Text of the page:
Given that, $$ I=\displaystyle\int\limits_{0}^{\frac{\pi}{2}} \dfrac{\mathrm{d}x}{a^2\sin^2 x+b^2\cos^2 x}=\dfrac{\pi}{2ab}$$ Evaluate: $$ J=\displaystyle\int\limits_{0}^{\frac{\pi}{2}} \dfrac{\mathrm{d}x}{(a^2\sin^2 x+b^2\cos^2 x)^2}$$

MY WORK: Using differentiating under the integral sign with respect to $a^2$ and $b^2$, I obtained the equations, $$\displaystyle\int\limits_{0}^{\frac{\pi}{2}} \dfrac{\sin^2 x \mathrm{d}x}{(a^2\sin^2 x+b^2\cos^2 x)^2}=\dfrac{\pi}{4a^3b}\tag{1}$$ $$\displaystyle\int\limits_{0}^{\frac{\pi}{2}} \dfrac{\cos^2 x \mathrm{d}x}{(a^2\sin^2 x+b^2\cos^2 x)^2}=\dfrac{\pi}{4ab^3}\tag{2}$$

Adding $(1)$ and $(2)$ gives, $$J=\dfrac{\pi(a^2+b^2)}{4a^3b^3}$$ Is this correct?

  • $\begingroup$ $Mathematica$ gives $J=\frac{\pi \left(\frac{a^2}{b^2}\right)^{3/2} \left(a^2+b^2\right)}{4 a^6}\quad$ Differentiating under the integral wrt $a$ results, according to my software, $-\frac{4 a \sin ^2(x)}{\left(a^2 \sin ^2(x)+b^2 \cos ^2(x)\right)^3}$ $\endgroup$ – Raffaele Aug 5 '17 at 9:18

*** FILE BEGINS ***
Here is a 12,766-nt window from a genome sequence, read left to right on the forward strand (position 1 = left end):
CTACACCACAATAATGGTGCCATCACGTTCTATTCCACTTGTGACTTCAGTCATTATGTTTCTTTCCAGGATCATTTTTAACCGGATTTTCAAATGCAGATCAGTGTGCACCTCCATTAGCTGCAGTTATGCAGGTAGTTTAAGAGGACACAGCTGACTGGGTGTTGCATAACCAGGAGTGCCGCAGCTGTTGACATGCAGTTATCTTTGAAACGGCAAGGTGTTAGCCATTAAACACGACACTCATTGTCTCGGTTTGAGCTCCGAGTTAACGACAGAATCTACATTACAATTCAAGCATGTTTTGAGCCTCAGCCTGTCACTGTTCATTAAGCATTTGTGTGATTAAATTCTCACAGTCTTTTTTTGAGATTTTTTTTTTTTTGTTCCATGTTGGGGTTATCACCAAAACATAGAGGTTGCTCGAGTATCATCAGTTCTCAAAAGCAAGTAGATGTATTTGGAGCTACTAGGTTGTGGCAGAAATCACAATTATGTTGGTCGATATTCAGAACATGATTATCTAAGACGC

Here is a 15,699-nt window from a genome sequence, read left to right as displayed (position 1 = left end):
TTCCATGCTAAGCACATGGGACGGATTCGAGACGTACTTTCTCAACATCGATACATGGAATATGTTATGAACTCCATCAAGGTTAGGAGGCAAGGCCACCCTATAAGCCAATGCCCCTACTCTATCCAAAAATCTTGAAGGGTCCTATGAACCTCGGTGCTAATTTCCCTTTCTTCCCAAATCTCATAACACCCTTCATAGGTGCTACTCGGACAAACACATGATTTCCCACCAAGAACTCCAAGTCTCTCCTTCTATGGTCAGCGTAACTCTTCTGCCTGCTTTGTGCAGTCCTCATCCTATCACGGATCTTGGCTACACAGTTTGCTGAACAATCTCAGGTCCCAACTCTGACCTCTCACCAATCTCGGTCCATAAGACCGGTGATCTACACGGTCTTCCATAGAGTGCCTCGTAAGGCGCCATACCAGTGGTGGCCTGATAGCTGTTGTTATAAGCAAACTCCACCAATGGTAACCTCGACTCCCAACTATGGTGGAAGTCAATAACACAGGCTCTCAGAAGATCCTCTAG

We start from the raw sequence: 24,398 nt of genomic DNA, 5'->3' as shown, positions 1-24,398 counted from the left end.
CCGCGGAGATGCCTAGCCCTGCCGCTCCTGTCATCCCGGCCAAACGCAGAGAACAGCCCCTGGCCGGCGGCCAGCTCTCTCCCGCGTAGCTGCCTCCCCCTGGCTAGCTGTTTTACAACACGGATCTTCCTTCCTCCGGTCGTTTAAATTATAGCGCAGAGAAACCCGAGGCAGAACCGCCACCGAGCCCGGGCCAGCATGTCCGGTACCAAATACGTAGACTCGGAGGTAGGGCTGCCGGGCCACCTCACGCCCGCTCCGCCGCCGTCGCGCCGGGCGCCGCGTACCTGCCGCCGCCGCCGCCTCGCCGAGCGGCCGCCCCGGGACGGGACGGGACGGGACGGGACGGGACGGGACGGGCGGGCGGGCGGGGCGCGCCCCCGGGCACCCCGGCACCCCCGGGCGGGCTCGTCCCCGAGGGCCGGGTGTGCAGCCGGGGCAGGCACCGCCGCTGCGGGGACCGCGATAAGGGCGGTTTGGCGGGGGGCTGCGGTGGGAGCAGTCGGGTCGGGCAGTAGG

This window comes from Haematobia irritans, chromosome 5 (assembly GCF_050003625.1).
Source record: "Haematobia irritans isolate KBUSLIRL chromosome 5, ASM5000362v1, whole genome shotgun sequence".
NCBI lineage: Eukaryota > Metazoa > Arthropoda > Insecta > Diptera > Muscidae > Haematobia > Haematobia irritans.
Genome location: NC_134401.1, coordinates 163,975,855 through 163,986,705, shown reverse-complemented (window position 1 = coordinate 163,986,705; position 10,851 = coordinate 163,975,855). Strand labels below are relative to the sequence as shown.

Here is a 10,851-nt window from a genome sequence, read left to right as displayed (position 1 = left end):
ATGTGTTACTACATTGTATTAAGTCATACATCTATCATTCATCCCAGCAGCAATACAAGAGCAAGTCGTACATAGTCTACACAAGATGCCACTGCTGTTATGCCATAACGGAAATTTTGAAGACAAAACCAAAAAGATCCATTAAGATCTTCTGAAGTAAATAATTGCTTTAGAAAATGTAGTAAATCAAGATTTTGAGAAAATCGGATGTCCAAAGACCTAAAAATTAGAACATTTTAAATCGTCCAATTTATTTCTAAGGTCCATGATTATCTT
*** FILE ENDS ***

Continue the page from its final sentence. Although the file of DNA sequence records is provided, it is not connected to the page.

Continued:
• $\begingroup$ You misunderstood me. I differentiated under the integral with respect to $a^$$. $\endgroup$ – Archimedesprinciple Aug 5 '17 at 9:27
  • $\begingroup$ It is correct. Why do you doubt your procedure? $\endgroup$ – Paramanand Singh Aug 5 '17 at 11:12

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